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Attention is often drawn to performance literature (like dramas and plays and storytelling) as the principal sources for Three Kingdoms (Sanguo yanyi); without minimizing the relevance of those sources, I would like to highlight two historiansâ contributions to reconstructed images of heroes from the Three Kingdoms era in the third century. The particular hero chosen for this case study...
III. Three Kingdoms in Chinese Drama and Art
6. Zhuge Liang and Zhang Fei: Bowang shao tun and Competing Masculine Ideals within the Development of theThree Kingdoms Story Cycle
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As sweeping in scope as the classic novel Three Kingdoms is, it actually represents only a select portion of the Three Kingdoms story cycleâthat is, the complex of literary and popular traditions that accreted around historical figures and incidents from the Three Kingdoms period (AD 220â265). By the time the novel made its appearance, the Three Kingdoms story cycle comprised materials from...
7. The Theme of Three Kingdoms in Chinese Popular Woodblock Prints
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Chen Shouâs (233â297) Chronicle of the Three Kingdoms (Sanguo zhi), the third-century record of events involving the political and military conflicts between the rival kingdoms of Wu, Shu, and Wei from AD 168 to 265, has maintained a strong and enduring presence in Chinese culture, inspiring one of Chinaâs most influential novels, the fourteenth-century Three Kingdoms (Sanguo zhi yanyi) by Luo...
8. Three Kingdoms at the Dawn of the Twenty-First Century The Shanghai Jingju Companyâs Cao Cao and Yang Xiu
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Theatrical versions of Three Kingdoms events are among the most vivid and pervasive in popular Chinese culture. Arguably, even today Three Kingdoms characters are âperhaps better known through stage-performances than by actual reading.âÂ¹ The Shanghai Jingju Companyâs Cao Cao and Yang Xiu, originally mounted in 1988 and significantly revised and restaged in 1995, is one of the most recent...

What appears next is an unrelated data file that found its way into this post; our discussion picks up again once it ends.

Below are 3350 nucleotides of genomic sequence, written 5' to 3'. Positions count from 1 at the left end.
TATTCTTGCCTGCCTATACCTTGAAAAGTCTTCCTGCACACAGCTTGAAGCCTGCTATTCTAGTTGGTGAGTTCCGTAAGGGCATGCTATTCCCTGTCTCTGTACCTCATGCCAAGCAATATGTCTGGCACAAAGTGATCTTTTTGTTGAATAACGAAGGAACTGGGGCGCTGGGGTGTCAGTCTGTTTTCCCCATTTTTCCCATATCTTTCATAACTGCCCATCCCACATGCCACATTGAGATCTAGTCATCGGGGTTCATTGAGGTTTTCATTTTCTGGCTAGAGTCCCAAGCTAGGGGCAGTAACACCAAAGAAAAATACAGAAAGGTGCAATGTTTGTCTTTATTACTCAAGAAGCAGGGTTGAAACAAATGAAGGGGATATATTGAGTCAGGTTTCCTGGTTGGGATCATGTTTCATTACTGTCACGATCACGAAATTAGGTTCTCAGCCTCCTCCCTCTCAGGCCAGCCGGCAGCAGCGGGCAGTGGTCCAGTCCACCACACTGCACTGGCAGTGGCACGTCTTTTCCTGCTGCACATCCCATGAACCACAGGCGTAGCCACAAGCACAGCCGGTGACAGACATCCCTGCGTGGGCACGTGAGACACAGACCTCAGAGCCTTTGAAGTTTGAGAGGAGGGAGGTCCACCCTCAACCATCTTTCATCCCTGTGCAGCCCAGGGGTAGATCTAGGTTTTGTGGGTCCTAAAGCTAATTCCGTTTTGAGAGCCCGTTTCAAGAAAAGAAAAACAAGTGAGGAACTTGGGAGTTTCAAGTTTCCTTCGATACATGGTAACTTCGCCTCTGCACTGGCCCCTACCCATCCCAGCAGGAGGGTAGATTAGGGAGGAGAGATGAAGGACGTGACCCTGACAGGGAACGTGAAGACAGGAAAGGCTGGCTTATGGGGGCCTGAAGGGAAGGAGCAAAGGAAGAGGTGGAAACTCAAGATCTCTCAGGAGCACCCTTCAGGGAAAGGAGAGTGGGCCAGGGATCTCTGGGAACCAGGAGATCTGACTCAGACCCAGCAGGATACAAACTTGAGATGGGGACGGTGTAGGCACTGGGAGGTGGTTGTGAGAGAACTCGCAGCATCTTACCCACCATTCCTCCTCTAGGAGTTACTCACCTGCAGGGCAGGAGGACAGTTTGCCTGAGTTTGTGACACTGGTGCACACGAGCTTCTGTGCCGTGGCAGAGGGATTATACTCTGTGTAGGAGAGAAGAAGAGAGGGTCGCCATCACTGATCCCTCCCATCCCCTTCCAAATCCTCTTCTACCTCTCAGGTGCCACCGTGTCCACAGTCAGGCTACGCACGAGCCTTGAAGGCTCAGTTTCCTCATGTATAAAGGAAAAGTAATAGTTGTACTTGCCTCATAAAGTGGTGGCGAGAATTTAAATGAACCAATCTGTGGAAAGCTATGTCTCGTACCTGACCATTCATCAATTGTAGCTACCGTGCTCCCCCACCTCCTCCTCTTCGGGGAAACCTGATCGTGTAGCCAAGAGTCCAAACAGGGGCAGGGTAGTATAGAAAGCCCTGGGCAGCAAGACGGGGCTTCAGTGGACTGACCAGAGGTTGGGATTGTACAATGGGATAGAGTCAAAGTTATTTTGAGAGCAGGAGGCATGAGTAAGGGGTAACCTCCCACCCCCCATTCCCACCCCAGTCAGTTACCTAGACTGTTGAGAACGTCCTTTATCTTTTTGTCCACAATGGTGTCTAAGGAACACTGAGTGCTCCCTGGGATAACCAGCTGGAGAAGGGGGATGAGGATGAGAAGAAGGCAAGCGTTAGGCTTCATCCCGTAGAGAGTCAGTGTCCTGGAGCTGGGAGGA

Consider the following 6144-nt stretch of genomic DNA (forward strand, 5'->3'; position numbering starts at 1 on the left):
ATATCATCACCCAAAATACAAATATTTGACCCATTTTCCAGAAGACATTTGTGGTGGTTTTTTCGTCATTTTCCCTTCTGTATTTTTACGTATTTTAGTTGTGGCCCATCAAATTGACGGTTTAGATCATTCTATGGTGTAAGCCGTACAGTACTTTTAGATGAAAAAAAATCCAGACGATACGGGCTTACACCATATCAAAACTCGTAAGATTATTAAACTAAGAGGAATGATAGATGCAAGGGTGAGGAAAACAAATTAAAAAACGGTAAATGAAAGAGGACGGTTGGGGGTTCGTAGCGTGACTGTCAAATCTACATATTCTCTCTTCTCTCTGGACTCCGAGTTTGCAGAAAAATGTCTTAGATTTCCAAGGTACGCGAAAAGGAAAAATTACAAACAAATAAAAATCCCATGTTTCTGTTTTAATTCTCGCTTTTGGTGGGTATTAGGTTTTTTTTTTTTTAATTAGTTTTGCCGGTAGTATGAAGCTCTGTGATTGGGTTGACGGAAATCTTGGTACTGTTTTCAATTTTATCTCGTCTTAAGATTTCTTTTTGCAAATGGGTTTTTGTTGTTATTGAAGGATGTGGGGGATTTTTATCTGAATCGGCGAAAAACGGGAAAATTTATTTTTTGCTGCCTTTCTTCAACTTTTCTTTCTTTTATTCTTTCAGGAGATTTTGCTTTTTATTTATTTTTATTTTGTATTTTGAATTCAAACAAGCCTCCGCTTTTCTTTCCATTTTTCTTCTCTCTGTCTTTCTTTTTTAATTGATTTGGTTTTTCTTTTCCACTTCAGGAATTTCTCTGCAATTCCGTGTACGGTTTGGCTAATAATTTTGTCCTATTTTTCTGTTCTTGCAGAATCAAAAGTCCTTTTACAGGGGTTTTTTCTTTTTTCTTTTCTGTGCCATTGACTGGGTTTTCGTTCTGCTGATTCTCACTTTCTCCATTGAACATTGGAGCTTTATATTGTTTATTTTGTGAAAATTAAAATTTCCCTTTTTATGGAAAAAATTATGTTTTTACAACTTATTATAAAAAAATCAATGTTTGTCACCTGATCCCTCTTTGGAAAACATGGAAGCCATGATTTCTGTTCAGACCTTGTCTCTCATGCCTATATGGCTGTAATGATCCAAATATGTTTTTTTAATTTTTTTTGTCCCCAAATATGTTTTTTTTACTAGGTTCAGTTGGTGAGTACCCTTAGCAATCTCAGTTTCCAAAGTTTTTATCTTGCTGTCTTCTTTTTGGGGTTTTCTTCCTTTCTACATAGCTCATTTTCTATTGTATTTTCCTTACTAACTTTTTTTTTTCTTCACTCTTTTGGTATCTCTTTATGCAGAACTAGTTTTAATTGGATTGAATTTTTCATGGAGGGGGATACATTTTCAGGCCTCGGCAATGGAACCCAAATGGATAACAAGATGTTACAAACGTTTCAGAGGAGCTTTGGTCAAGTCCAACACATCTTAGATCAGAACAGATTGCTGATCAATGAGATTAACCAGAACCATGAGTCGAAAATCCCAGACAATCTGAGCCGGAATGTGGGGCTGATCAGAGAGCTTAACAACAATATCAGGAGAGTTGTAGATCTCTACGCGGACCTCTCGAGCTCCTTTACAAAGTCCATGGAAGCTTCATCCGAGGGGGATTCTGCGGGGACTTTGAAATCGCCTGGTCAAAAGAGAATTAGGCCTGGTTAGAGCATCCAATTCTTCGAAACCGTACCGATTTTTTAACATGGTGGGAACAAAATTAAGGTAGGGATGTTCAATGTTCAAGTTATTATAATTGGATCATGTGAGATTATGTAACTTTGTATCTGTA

IV. Three Kingdoms in Contemporary East Asia
9. From Three Kingdoms the Novel to Three Kingdoms the Television Series: Gains, Losses, and Implications
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Over the last several decades, the revolutionary advancement of communication technology has not only promoted the formation and dissemination of popular culture, but has also made traditional and high cultures more dependent on these effective new communication technologies for diffusion, inheritance, and even survival. In such a process, traditional and high cultures enter various levels...
10. The Reception and the Place of Three Kingdoms in South Korea
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The most valuable aspect of reception studies is that it recognizes the centrality of the reader; the reader is not a passive participant but is as active as the author in maintaining identity and differences within the very space of reading. However minor the transformations wrought by the reader, the reader exercises his or her own will to power, even if not always to subvert otherwise radical...
11. Studies of Three Kingdoms in the New Century
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From the 1980s on, research on Three Kingdoms has made considerable progress. In fact, âThree Kingdoms studiesâ has become one of the most outstanding subfields within scholarship on the Chinese classical novel. In the short space of twenty years (1980â2000), the Chinese mainland has published approximately one hundred books and monographs on Three Kingdoms research...
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Page Count: 219
Illustrations: 10 figures
Publication Year: 2007
Series Title: SUNY series in Chinese Philosophy and Culture
Series Editor Byline: Roger T. Ames